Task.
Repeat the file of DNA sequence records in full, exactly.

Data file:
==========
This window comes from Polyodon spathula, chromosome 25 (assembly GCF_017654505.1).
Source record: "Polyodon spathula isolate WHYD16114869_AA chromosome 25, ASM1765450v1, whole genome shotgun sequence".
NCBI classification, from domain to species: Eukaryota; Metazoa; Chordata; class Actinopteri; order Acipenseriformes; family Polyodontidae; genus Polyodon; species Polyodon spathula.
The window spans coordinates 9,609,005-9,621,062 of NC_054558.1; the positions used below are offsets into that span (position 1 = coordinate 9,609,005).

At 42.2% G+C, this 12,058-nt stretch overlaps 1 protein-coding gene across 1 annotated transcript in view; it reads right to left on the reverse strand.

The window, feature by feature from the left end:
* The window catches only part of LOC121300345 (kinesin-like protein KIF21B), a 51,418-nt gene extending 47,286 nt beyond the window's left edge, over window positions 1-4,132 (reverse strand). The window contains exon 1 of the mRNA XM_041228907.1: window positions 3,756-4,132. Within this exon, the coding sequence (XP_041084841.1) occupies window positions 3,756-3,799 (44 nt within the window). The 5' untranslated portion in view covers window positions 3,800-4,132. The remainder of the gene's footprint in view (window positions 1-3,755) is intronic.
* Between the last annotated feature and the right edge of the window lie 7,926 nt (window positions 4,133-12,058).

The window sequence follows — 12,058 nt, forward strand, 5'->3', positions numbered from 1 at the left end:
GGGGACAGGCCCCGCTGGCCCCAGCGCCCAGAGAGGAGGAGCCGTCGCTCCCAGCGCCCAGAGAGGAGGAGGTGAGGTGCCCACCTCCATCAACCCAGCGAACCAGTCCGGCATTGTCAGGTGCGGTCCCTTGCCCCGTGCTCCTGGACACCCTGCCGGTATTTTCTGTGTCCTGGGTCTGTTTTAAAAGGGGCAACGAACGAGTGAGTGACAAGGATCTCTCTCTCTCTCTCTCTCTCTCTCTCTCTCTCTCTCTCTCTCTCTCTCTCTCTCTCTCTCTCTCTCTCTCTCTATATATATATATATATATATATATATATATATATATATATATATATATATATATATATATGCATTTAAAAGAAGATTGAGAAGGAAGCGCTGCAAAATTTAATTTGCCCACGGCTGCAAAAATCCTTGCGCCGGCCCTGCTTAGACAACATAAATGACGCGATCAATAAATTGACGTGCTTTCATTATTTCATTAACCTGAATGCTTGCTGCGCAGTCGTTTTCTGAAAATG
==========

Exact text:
This window comes from Polyodon spathula, chromosome 25 (assembly GCF_017654505.1).
Source record: "Polyodon spathula isolate WHYD16114869_AA chromosome 25, ASM1765450v1, whole genome shotgun sequence".
NCBI classification, from domain to species: Eukaryota; Metazoa; Chordata; class Actinopteri; order Acipenseriformes; family Polyodontidae; genus Polyodon; species Polyodon spathula.
The window spans coordinates 9,609,005-9,621,062 of NC_054558.1; the positions used below are offsets into that span (position 1 = coordinate 9,609,005).

At 42.2% G+C, this 12,058-nt stretch overlaps 1 protein-coding gene across 1 annotated transcript in view; it reads right to left on the reverse strand.

The window, feature by feature from the left end:
* The window catches only part of LOC121300345 (kinesin-like protein KIF21B), a 51,418-nt gene extending 47,286 nt beyond the window's left edge, over window positions 1-4,132 (reverse strand). The window contains exon 1 of the mRNA XM_041228907.1: window positions 3,756-4,132. Within this exon, the coding sequence (XP_041084841.1) occupies window positions 3,756-3,799 (44 nt within the window). The 5' untranslated portion in view covers window positions 3,800-4,132. The remainder of the gene's footprint in view (window positions 1-3,755) is intronic.
* Between the last annotated feature and the right edge of the window lie 7,926 nt (window positions 4,133-12,058).

The window sequence follows — 12,058 nt, forward strand, 5'->3', positions numbered from 1 at the left end:
GGGGACAGGCCCCGCTGGCCCCAGCGCCCAGAGAGGAGGAGCCGTCGCTCCCAGCGCCCAGAGAGGAGGAGGTGAGGTGCCCACCTCCATCAACCCAGCGAACCAGTCCGGCATTGTCAGGTGCGGTCCCTTGCCCCGTGCTCCTGGACACCCTGCCGGTATTTTCTGTGTCCTGGGTCTGTTTTAAAAGGGGCAACGAACGAGTGAGTGACAAGGATCTCTCTCTCTCTCTCTCTCTCTCTCTCTCTCTCTCTCTCTCTCTCTCTCTCTCTCTCTCTCTCTCTCTCTCTCTATATATATATATATATATATATATATATATATATATATATATATATATATATATATATATGCATTTAAAAGAAGATTGAGAAGGAAGCGCTGCAAAATTTAATTTGCCCACGGCTGCAAAAATCCTTGCGCCGGCCCTGCTTAGACAACATAAATGACGCGATCAATAAATTGACGTGCTTTCATTATTTCATTAACCTGAATGCTTGCTGCGCAGTCGTTTTCTGAAAATG